On Earth Day 2020, clean up some litter, enjoy the scent of the fresh air, appreciate companionship with nature, or go plant a tree. Walk through the woods to find fragrant wildflowers and beautiful birds building nests. It doesn't matter what you do, just get outdoors (while following all the Covid-19 guidelines, of course).
Each year the Earth Day Network, which is the original Earth Day organizer, chooses an environmental priority for engaging the global public. This year’s theme ― climate action.
The huge challenges — but also the wide range of opportunities — of taking efforts on climate change have discerned the problem as being the most challenging topic for this year's 50th anniversary year for Earth Day. By the end of the year 2020, it's expected nations will increase their national dedication to climate change as per the 2015 Paris Agreement. Therefore, now is the time for citizens to call for greater motivation and action towards tackling the climate crisis.
This April 22, 2020, is Earth Day, and marks 50 years of its existence.
April 22, 1970 was the first Earth Day. Raising awareness around our role in the protection of our natural planet was the idea behind Earth Day.
While it comes as a surprise, many individuals weren't aware of some serious environmental problems, such as:
Earth day began as a political movement, but these days it has turned into a popular day for a lot of communities to plant trees, clean up litter, purchase eco-friendly goods, and simply reflect on nature.
Whether you're searching for ways of becoming involved, or you're a dedicated activist, you might be hoping to find an Earth Day event for you, including rallies, cleanups, and teach-ins.
However, due to COVID-19, many traditional events will be cancelled. But, this doesn't mean you can't find digital events to contribute to the cause. In fact, Earth Day is relocating to the Internet this year, and the 50th anniversary of Earth Day events will be taking place online.
Because of the recent COVID-19 outbreak, it's encouraged you rise up, but do so responsibly and safely. And, in a lot of cases, this will mean you will use your voice online to drive action instead of in person.
Here are some digital events you might want to look into:
You can find and register for digital events right from the Earth Day website.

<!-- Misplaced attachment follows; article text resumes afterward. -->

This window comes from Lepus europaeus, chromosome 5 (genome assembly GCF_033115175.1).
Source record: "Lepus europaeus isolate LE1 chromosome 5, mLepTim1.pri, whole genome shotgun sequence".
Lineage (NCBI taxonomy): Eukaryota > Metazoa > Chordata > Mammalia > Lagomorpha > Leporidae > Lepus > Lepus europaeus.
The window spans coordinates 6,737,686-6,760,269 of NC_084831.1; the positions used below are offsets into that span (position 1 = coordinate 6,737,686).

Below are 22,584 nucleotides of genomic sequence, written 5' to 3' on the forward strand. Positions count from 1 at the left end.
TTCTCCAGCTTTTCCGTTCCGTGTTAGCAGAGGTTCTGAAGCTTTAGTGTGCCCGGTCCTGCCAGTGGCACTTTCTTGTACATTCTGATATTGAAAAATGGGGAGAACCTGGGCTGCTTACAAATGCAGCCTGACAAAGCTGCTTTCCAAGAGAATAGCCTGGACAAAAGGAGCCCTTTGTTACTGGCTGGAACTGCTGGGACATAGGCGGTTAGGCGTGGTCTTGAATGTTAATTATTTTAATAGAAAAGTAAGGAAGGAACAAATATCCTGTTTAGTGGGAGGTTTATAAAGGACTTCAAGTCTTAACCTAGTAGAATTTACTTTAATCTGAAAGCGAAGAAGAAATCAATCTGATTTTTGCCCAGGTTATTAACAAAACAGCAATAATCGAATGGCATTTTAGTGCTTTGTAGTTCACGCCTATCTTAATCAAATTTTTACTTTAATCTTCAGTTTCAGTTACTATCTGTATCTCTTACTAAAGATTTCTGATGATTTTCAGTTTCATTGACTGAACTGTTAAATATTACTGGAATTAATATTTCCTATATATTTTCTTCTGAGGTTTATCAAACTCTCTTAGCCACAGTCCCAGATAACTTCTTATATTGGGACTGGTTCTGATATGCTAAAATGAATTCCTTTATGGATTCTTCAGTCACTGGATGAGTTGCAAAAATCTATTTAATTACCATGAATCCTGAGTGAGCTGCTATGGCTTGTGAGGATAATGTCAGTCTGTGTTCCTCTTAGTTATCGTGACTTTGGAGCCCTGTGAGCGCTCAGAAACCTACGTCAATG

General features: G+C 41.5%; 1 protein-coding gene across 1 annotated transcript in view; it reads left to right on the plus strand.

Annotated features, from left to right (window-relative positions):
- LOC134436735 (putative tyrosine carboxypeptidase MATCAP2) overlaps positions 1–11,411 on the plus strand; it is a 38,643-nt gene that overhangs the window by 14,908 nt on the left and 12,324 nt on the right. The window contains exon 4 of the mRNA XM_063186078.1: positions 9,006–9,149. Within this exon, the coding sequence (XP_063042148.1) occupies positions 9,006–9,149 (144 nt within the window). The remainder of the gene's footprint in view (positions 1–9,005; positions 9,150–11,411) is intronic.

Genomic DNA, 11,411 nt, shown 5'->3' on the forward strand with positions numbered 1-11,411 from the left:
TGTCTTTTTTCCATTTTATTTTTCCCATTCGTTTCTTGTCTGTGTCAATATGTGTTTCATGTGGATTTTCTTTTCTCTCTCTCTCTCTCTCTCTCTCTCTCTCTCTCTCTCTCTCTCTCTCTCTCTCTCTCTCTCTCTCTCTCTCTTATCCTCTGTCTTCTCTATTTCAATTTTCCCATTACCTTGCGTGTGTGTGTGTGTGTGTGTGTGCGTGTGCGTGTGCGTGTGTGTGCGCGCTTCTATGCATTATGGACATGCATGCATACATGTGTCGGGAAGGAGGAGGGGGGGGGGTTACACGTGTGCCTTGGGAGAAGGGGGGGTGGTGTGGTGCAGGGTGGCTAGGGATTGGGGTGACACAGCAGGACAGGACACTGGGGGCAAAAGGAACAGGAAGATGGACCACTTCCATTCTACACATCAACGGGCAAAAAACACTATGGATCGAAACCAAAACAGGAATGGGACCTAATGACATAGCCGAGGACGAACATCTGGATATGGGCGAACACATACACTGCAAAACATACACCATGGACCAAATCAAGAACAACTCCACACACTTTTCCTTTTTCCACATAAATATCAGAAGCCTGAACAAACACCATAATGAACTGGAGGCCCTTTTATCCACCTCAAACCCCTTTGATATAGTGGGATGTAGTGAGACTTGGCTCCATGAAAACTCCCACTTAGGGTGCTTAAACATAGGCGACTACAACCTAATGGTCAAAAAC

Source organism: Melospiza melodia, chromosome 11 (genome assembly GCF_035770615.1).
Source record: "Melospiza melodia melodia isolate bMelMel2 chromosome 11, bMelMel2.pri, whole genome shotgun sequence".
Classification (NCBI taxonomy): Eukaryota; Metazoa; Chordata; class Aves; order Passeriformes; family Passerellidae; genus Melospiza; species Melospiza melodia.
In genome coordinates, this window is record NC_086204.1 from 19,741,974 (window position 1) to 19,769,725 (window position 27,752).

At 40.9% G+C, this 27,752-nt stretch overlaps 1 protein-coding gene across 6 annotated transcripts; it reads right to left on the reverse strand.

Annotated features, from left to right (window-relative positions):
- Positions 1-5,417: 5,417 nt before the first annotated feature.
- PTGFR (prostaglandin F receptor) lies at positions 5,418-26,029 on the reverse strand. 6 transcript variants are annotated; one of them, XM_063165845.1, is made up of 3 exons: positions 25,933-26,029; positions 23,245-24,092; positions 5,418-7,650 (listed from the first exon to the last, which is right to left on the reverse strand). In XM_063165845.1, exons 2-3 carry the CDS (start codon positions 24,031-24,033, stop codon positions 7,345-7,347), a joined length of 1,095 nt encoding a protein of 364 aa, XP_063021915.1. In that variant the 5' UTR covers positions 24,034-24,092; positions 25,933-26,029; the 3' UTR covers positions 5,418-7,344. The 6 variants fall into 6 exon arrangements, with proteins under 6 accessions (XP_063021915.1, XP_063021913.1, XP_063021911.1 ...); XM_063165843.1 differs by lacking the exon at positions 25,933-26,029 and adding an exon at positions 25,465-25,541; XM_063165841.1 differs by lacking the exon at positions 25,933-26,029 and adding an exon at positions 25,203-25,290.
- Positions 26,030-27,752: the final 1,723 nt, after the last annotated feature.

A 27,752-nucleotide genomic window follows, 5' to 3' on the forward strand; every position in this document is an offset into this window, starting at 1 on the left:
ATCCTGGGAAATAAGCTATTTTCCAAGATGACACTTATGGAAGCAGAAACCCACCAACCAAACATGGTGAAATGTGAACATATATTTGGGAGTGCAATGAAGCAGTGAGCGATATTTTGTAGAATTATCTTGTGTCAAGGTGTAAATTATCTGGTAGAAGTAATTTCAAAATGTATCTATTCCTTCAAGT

When you're having conversations across various online platforms to keep track of the worldwide Earth Day, you'll want to use the hashtags #EarthRise and #EarthDay2020.
You can follow Earth Day Network through social media (@earthdaynetwork) to get access to live coverage. Groups and individuals can participate in online environment-related virtual protests, teach-ins, and social media campaign.
The Earth Day Network, on Earth Day itself, is putting together 24 hours of EARTHRISE ("global digital mobilization") after the popular photo of Earth from space where millions of people were inspired to campaign for the initial 1970 Earth Day.
COVID-19 reminds people of what's at stake when fighting for the planet. The current state (a world where extreme weather events and pandemics span the planet) will stay the same, and become the new normal if change isn't demanded.
Participants are asked to:
The Earth Day Network is also putting together 24 actions you participate in at home, which will include one activity for each hour during the day.
Earth Hour is an event that is encouraging you to participate in fighting climate change. But, because of the coronavirus pandemic, it will look a bit different in 2020.
The World Wildlife Fund (WWF), which normally puts the event together, is advising you to celebrate Earth Hour digitally on Saturday.
WWF is offering many ways for you to participate online, including:
Earth Hour will be taking place at 8:30 PM local time.
By becoming a citizen scientist, you can help to create the world's most transparent and accessible citizen science database portal around.
You can download the app to do your part in collecting information on air quality and plastic pollution. The Earth Challenge 2020 mobile app, as of April 1, is now available at both Apple and Android app stores.
This information will be part of:
This database will provide over a billion data points that combine data submitted through the app with existing citizen scientist projects. The challenge's priorities were crowd sourced globally in 2017, which called for "the most essential questions in environmental and human health."
There were six focus areas which included:
The challenge will start with air quality and plastics data, and move on to the other areas throughout the 2020 year.
There’s so much you can do to help protect, preserve, and restore our planet not only on Earth Day, but every day.